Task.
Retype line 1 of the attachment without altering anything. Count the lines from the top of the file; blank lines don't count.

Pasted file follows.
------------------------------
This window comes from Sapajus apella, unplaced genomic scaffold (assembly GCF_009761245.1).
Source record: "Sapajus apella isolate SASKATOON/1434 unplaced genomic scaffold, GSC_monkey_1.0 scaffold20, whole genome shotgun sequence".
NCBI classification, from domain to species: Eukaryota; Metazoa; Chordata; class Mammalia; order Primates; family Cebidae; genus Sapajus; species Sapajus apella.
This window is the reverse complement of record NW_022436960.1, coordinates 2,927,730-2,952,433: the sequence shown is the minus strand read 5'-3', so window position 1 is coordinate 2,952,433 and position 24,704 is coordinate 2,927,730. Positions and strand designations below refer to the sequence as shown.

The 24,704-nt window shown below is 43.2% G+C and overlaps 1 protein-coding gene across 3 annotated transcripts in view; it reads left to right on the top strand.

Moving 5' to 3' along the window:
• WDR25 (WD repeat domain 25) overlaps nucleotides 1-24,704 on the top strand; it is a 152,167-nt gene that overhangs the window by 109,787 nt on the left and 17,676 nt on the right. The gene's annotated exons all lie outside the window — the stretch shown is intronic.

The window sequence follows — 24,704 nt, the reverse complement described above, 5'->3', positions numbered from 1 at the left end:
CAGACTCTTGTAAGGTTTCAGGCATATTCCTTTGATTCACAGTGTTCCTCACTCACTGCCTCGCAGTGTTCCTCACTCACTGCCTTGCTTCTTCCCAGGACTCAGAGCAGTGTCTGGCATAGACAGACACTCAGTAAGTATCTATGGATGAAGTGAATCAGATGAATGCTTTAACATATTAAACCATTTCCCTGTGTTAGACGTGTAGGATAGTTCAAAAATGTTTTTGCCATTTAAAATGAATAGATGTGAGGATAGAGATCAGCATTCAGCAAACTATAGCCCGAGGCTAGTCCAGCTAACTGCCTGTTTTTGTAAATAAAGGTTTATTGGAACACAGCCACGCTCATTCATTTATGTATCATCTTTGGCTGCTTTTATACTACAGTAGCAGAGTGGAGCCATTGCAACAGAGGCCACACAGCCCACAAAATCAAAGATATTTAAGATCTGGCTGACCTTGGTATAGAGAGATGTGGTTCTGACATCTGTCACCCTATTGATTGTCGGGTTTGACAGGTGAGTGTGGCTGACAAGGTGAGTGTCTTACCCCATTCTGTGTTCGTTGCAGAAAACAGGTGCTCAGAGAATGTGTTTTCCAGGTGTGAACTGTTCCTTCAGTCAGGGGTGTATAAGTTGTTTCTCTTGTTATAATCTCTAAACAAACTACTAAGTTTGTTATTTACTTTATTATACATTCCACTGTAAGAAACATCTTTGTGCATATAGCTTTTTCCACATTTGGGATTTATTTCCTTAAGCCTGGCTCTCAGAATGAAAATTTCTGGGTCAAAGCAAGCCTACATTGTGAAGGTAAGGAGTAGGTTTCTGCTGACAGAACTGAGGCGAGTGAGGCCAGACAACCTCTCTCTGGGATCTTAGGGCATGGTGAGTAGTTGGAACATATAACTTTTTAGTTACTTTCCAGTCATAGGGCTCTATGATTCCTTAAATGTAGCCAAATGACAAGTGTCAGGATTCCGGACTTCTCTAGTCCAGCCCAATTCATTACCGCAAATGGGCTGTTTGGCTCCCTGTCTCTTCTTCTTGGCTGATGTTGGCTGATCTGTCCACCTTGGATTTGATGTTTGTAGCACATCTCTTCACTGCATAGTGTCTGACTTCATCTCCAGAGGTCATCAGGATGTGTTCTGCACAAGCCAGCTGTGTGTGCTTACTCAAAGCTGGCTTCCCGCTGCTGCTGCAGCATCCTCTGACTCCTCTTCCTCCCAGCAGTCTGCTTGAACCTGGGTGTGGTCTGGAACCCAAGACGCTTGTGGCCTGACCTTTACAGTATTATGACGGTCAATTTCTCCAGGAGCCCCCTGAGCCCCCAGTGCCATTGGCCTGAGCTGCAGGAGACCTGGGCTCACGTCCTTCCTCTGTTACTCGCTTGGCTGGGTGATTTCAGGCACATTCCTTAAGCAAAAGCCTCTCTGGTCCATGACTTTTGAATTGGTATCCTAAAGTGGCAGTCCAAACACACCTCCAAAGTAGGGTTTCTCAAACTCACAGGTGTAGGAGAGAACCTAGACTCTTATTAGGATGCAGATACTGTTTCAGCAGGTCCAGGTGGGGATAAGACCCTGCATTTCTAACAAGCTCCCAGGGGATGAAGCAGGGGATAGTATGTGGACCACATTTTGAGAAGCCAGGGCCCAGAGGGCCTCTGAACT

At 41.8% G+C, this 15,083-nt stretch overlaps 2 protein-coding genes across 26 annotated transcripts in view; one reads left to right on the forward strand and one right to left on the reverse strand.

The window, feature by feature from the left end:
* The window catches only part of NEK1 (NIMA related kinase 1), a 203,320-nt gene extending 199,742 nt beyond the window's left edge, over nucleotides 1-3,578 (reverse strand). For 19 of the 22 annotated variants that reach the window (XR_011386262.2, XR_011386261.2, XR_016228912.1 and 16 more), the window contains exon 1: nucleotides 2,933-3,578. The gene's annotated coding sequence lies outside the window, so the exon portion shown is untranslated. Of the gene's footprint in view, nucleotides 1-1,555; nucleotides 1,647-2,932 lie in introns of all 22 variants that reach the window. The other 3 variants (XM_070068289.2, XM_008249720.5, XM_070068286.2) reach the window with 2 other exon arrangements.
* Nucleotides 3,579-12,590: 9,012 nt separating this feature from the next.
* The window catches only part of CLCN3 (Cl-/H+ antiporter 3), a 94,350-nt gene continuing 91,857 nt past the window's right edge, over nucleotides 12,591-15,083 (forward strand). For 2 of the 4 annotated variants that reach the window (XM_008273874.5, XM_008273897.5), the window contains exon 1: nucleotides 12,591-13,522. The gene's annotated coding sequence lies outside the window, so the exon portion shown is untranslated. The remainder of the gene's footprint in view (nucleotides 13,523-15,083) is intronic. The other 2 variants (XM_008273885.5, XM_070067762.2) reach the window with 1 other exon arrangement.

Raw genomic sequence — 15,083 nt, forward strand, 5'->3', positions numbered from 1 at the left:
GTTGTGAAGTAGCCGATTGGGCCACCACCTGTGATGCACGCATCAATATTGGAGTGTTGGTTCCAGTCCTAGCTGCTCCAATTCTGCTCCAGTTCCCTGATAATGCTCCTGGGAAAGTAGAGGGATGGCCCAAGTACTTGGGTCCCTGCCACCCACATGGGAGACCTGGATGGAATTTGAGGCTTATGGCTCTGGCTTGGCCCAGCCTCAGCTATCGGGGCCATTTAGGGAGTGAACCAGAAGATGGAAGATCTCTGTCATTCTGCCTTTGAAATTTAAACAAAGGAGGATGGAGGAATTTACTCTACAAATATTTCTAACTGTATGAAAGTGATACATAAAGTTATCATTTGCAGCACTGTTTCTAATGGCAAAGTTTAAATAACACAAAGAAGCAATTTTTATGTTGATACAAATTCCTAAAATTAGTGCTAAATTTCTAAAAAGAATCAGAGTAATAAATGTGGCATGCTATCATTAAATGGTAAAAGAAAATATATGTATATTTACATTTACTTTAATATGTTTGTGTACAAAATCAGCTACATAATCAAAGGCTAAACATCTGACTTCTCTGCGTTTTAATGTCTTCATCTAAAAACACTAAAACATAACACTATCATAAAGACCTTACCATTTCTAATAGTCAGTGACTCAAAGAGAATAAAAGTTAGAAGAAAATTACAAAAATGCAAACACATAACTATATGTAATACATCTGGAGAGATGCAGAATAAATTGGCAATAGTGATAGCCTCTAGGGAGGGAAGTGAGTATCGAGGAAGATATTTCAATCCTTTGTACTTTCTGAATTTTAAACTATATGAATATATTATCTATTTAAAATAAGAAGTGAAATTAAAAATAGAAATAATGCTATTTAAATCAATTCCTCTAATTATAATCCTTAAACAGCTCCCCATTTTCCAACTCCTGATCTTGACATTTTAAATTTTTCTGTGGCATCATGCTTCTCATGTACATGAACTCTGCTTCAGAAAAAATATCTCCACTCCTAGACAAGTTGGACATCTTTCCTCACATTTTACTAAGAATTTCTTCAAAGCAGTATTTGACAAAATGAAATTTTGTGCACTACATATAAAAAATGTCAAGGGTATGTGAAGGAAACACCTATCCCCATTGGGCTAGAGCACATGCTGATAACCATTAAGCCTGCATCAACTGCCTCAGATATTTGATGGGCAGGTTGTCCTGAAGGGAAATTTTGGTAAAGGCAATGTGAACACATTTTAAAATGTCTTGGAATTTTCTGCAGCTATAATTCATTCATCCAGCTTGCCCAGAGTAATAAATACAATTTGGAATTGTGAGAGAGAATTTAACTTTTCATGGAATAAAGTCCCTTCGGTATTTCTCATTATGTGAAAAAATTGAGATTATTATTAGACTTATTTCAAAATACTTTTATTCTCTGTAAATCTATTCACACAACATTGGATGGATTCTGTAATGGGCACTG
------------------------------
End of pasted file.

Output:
This window comes from Sapajus apella, unplaced genomic scaffold (assembly GCF_009761245.1).